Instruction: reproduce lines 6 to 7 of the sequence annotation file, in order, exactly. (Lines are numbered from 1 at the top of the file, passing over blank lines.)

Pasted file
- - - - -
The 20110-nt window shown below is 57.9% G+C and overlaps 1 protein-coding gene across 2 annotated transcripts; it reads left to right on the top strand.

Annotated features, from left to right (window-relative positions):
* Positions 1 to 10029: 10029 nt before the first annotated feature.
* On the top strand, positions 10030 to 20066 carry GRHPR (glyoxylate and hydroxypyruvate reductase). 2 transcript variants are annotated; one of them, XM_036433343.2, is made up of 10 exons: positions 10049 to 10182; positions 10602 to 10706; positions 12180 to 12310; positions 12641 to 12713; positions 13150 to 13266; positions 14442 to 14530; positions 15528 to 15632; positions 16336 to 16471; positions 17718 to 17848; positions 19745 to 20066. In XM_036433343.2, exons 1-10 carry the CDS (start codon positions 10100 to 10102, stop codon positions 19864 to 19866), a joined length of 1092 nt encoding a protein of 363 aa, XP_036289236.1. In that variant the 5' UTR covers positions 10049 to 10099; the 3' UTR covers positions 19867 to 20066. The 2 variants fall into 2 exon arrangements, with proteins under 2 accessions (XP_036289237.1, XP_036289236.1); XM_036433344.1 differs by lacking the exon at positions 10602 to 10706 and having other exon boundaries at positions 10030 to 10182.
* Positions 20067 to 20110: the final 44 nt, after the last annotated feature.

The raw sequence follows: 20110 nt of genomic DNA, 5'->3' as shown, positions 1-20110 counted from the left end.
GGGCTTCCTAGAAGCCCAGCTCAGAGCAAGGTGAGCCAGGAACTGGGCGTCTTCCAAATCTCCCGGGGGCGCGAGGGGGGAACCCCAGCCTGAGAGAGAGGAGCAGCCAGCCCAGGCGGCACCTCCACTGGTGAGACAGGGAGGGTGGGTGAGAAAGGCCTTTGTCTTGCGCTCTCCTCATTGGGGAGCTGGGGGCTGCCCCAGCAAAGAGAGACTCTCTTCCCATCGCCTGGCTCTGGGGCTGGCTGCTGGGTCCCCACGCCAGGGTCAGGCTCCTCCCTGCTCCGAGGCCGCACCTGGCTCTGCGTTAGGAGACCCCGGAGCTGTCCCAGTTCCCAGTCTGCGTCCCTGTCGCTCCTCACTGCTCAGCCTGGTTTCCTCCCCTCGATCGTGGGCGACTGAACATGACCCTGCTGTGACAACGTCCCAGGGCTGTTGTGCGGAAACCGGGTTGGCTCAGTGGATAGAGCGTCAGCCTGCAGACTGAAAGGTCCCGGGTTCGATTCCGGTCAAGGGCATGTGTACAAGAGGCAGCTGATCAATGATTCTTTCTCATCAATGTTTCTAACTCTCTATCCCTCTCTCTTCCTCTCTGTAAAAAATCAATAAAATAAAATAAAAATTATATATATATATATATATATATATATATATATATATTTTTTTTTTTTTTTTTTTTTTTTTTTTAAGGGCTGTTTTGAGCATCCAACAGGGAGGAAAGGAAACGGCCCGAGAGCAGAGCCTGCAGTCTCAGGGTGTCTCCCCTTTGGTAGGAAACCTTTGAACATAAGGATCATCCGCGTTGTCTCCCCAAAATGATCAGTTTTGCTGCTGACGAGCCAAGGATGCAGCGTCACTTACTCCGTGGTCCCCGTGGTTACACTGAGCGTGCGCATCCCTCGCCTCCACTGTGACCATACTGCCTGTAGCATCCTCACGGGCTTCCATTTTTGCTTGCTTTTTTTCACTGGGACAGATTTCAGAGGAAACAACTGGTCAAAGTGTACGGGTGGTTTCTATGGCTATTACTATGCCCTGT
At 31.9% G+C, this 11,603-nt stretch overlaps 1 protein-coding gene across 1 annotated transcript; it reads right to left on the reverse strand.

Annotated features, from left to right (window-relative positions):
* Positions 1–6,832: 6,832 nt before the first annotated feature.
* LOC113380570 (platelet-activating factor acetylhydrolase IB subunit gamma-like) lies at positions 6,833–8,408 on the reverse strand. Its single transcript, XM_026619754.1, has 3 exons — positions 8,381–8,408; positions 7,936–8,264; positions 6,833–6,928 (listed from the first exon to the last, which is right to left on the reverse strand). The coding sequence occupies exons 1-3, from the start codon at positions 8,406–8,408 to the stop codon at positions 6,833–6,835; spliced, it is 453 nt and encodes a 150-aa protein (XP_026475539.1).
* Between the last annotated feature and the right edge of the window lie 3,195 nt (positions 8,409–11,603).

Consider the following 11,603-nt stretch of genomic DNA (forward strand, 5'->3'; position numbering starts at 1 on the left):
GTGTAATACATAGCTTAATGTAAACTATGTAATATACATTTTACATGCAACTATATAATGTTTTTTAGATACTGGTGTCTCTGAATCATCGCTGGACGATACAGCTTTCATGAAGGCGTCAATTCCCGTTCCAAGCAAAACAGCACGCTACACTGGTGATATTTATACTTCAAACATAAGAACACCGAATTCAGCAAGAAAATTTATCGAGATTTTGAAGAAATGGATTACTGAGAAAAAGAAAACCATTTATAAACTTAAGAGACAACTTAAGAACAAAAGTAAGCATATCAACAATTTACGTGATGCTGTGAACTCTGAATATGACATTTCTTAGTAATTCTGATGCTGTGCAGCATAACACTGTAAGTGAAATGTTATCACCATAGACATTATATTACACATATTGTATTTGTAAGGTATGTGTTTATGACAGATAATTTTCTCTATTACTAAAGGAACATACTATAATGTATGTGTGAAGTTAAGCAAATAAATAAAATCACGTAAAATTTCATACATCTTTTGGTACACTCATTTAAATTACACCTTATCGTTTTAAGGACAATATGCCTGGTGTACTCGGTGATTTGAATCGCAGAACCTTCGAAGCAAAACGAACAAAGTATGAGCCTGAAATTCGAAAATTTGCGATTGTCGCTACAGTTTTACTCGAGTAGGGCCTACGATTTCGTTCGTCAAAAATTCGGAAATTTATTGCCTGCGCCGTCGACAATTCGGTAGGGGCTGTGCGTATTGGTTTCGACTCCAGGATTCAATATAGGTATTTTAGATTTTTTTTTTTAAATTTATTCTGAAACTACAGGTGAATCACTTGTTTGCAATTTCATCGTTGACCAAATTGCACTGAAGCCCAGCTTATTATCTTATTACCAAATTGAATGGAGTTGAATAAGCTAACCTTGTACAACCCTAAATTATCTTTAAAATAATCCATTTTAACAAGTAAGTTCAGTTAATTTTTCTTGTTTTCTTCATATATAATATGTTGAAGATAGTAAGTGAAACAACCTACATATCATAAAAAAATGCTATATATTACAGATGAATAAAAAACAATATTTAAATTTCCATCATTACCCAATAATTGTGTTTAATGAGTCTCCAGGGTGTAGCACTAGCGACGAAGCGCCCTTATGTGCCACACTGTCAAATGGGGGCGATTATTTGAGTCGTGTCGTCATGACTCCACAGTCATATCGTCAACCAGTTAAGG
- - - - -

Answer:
The raw sequence follows: 20110 nt of genomic DNA, 5'->3' as shown, positions 1-20110 counted from the left end.
GGGCTTCCTAGAAGCCCAGCTCAGAGCAAGGTGAGCCAGGAACTGGGCGTCTTCCAAATCTCCCGGGGGCGCGAGGGGGGAACCCCAGCCTGAGAGAGAGGAGCAGCCAGCCCAGGCGGCACCTCCACTGGTGAGACAGGGAGGGTGGGTGAGAAAGGCCTTTGTCTTGCGCTCTCCTCATTGGGGAGCTGGGGGCTGCCCCAGCAAAGAGAGACTCTCTTCCCATCGCCTGGCTCTGGGGCTGGCTGCTGGGTCCCCACGCCAGGGTCAGGCTCCTCCCTGCTCCGAGGCCGCACCTGGCTCTGCGTTAGGAGACCCCGGAGCTGTCCCAGTTCCCAGTCTGCGTCCCTGTCGCTCCTCACTGCTCAGCCTGGTTTCCTCCCCTCGATCGTGGGCGACTGAACATGACCCTGCTGTGACAACGTCCCAGGGCTGTTGTGCGGAAACCGGGTTGGCTCAGTGGATAGAGCGTCAGCCTGCAGACTGAAAGGTCCCGGGTTCGATTCCGGTCAAGGGCATGTGTACAAGAGGCAGCTGATCAATGATTCTTTCTCATCAATGTTTCTAACTCTCTATCCCTCTCTCTTCCTCTCTGTAAAAAATCAATAAAATAAAATAAAAATTATATATATATATATATATATATATATATATATATATTTTTTTTTTTTTTTTTTTTTTTTTTTTAAGGGCTGTTTTGAGCATCCAACAGGGAGGAAAGGAAACGGCCCGAGAGCAGAGCCTGCAGTCTCAGGGTGTCTCCCCTTTGGTAGGAAACCTTTGAACATAAGGATCATCCGCGTTGTCTCCCCAAAATGATCAGTTTTGCTGCTGACGAGCCAAGGATGCAGCGTCACTTACTCCGTGGTCCCCGTGGTTACACTGAGCGTGCGCATCCCTCGCCTCCACTGTGACCATACTGCCTGTAGCATCCTCACGGGCTTCCATTTTTGCTTGCTTTTTTTCACTGGGACAGATTTCAGAGGAAACAACTGGTCAAAGTGTACGGGTGGTTTCTATGGCTATTACTATGCCCTGT